Jox is where a 31-year-old Manhattan woman said she met

Dwight Gooden, Daryl Boston and Vince Coleman on March 30

of last year. She said they later raped her at Gooden's

rented Port St. Lucie home. The players have not responded

to the accusation.

But men are not always the villains; women are not always

victims.

"They're famous. Everyone wants to go out with someone

famous," said Yolanda Fields, 18, explaining the allure

of baseball players as she waited outside the Mets clubhouse

with a friend. Fields has gone out with a Vero Beach Dodger

several times but wants to meet a New York Met.

Some women date minor leaguers, some date major leaguers,

some bounce between both.

"They're typical jackasses," said Kai Pehlman, 24, who

has dated a St. Lucie Mets player and a New York Met. "When

I met them, I thought they were nice. Then I got myself

in a situation where I shouldn't have."

Pehlman said she met a player at a bar one night and he

invited her to dinner the next day. He asked her to pick

him up at his hotel.

"When I got to the room, he was just real pushy and aggressive,"

Pehlman said.

"Let's put it this way," she said. "He had no intention

of taking me out to dinner."

Tina, 44, a widowed massage therapist who did not want her

last name printed, tells haltingly of being raped last year

by a St. Lucie Met. Then, she shakes her head and looks

unsure.

"I'm not sure if I should call it rape," she said. "We

were all pretty drunk."

Tina has dated various St. Lucie Mets for several years.

So has her 21-year-old daughter. It was fun, she said. The

players used to leave her complimentary tickets for games

under code names.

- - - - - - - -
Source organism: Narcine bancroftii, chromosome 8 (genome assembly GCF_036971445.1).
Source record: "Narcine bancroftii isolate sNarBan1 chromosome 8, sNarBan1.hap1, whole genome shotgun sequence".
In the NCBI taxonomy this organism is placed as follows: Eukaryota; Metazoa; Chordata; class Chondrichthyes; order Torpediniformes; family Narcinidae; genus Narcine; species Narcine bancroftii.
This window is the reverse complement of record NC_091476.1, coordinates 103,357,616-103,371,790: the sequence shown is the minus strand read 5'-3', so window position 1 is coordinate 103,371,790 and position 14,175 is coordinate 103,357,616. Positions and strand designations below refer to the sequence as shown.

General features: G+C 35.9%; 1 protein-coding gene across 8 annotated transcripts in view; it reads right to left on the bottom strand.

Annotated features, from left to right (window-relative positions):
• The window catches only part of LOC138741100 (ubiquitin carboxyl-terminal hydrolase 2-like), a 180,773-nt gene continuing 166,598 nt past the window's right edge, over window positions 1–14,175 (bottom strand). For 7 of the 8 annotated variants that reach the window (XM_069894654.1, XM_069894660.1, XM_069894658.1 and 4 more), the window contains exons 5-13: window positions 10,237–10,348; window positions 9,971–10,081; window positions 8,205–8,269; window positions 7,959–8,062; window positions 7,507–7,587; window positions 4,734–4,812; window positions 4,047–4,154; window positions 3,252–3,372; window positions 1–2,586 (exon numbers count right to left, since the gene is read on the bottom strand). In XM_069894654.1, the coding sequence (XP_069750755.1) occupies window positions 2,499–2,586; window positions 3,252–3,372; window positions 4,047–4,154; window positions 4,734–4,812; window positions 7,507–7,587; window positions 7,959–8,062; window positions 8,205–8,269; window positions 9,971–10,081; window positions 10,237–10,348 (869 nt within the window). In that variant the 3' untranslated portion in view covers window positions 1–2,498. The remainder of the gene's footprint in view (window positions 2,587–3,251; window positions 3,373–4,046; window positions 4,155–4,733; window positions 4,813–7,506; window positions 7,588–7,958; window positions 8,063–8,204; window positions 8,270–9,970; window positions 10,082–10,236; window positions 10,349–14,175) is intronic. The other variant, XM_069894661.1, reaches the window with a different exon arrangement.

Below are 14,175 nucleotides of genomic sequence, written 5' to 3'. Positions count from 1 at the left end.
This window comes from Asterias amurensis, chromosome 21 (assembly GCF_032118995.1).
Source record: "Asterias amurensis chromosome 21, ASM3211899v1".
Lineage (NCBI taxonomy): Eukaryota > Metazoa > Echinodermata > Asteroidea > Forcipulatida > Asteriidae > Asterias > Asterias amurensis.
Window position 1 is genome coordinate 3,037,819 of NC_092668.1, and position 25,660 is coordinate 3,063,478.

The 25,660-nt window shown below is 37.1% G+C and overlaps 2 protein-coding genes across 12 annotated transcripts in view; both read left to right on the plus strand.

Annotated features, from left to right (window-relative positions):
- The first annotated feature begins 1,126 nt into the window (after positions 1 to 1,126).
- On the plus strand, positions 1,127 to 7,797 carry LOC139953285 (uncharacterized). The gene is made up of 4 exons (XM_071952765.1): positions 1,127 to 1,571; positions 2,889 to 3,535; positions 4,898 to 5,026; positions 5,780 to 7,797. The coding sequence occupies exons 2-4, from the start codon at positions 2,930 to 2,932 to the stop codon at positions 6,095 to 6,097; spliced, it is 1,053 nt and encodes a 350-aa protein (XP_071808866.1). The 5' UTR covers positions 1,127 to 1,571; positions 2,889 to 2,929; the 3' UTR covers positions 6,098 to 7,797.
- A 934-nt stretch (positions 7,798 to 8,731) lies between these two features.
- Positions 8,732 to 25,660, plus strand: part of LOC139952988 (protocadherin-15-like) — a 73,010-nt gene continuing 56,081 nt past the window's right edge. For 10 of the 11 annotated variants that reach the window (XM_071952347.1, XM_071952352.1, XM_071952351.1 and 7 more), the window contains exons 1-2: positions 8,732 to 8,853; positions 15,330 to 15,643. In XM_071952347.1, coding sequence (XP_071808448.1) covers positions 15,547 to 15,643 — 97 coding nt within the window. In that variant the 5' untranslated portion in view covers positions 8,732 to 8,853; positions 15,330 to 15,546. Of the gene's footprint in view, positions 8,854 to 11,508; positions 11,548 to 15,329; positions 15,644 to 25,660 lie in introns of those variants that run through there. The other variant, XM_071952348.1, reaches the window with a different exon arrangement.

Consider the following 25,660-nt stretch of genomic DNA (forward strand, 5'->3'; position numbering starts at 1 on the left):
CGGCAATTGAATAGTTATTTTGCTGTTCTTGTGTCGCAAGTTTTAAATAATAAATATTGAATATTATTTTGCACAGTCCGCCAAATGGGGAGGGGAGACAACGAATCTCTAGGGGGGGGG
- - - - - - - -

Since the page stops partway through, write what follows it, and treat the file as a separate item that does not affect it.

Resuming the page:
"One guy made me a flower out of a napkin," she said.

"Another one wrote me a poem."

One night, she went out to a bar with a group, including

a St. Lucie Met and his friend.

"We were drinking a lot of beer and tequila shooters,"

she recalled. "We left and the guys took me to a boatyard.

He took me inside this place that looked like a big hangar."

Tina barely remembers having sex with the player. Later,

she learned that he had planned for his friend to come along

and have sex with her, too.

"When I woke up the next day, it wasn't something I felt

good about, but I couldn't remember if I had a choice about

it or not," she said.

Darlene Rainieri, 32, who owns a nail salon in Port St.

Lucie, stood by the bar at Cruzan's on a recent night dressed

in a low-cut blue tank dress. She had nothing but praise

for the Montreal Expo she dated a few times last season.

"He was nicer to me than the guys who live around here

are," she said. "And I know the deal. Any girl knows it's

only seasonal. He called me a couple times from the road,

but that was it. I didn't mind."

Several wives of baseball players refused interviews, saying

they had been warned by team management not to talk.

But Janine Silva, 29, of Boston, who has dated Montreal's

Ken Hill for two years, said it is difficult to maintain

the long-distance relationship.

"The women are everywhere, and they're so quick to hand

out their numbers," said Silva, who met Hill at a nightclub

near Boston and didn't know he was a baseball player. "I

always tell Kenny, `I love you for who you are, not who

you represent."'

Silva hopes to marry Hill. Until then, she relies on the

other wives and girlfriends to buoy her spirits.

"The wives and girlfriends are very tight," she said.

"We say to each other, `You see him with someone, you let

me know!' We all have that cloud over us. It's like a common

bond.''